The main body of the report, a 56-page section that devotes four pages of detail and analysis to each of the 14 leagues, considers the relationship between pay and performance in each of those leagues. In order to assess this properly, we needed the seasons in question a) to have been completed; and b) to have a full set of data for all the teams in the those leagues for a season. So this section carries data that is, for some leagues, different – ie: additional to – the data used for the main rankings list.
Specifically for pay v performance purposes, the report considers the 2009-10 season for the NBA and NHL, the 2010 seasons for the IPL, NPB, AFL, MLS and CFL, the 2010 season (ending in the 2011 Super Bowl) for the NFL, and the 2008-09 season for the Premier League, Bundesliga, Serie A, La Liga and SPL. There is a natural ‘data lag’ for European football clubs where the ‘raw material’ data comes from annual accounts that are often only available as much as a year after the end of the previous season. For some clubs we had the 2009-10 data in time to include that data in the main list.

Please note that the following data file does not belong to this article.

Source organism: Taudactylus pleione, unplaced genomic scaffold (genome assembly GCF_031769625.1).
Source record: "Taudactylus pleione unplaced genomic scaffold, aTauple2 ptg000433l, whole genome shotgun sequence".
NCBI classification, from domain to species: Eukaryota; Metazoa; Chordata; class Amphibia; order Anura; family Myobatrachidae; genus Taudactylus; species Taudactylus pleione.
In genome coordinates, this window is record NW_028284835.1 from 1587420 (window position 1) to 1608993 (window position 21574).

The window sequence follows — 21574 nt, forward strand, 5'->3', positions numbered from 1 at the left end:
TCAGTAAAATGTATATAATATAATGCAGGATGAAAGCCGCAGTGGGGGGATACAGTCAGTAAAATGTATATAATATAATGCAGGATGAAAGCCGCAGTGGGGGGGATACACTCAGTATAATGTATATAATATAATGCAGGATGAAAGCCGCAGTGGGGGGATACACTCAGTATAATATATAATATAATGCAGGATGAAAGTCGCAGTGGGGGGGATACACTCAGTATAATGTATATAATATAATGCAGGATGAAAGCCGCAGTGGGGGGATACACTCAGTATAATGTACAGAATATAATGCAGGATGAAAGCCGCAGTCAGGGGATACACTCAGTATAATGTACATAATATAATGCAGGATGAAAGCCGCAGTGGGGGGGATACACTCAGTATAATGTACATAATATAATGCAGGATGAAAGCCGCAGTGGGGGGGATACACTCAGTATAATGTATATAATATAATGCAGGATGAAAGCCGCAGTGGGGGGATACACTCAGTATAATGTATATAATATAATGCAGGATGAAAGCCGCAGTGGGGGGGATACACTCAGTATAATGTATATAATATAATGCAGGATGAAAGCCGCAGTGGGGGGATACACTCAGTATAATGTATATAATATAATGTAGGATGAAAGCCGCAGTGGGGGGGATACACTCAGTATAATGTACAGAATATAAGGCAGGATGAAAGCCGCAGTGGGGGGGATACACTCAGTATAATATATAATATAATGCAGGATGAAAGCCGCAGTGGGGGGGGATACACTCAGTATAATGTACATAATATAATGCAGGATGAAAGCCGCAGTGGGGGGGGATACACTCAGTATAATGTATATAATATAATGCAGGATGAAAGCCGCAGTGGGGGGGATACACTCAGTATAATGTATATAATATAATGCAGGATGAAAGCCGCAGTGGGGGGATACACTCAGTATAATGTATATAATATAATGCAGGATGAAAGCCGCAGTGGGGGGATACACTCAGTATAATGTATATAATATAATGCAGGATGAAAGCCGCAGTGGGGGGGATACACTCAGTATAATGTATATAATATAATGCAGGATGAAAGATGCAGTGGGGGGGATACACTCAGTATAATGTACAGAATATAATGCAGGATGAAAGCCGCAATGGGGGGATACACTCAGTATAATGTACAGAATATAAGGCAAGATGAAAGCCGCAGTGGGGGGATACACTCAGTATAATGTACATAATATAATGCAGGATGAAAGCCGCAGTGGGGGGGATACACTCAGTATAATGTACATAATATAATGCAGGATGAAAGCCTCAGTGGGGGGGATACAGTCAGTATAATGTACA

The league-by-league analysis comprises, for each league: A) a table of average first-team pay per team, ranked in order from top to bottom payers; B) a summary of what happened on the field / court /pitch that season, either in the form of a final league table, and / or regular season summary plus details of the postseason / play-offs; C) Performance indicators showing how the best paid sections of the leagues and the worst paid sections fared over the seasons; D) a wage distribution graph per league; E) a short analysis of the ‘spread of success’ over a 10-year period in the league, aside from in the IPL, which had only had three seasons by the end of 2010; F) a pay versus performance graph and short analysis for each league in the season in question, ranking each team’s position by pay against their finishing position in the season.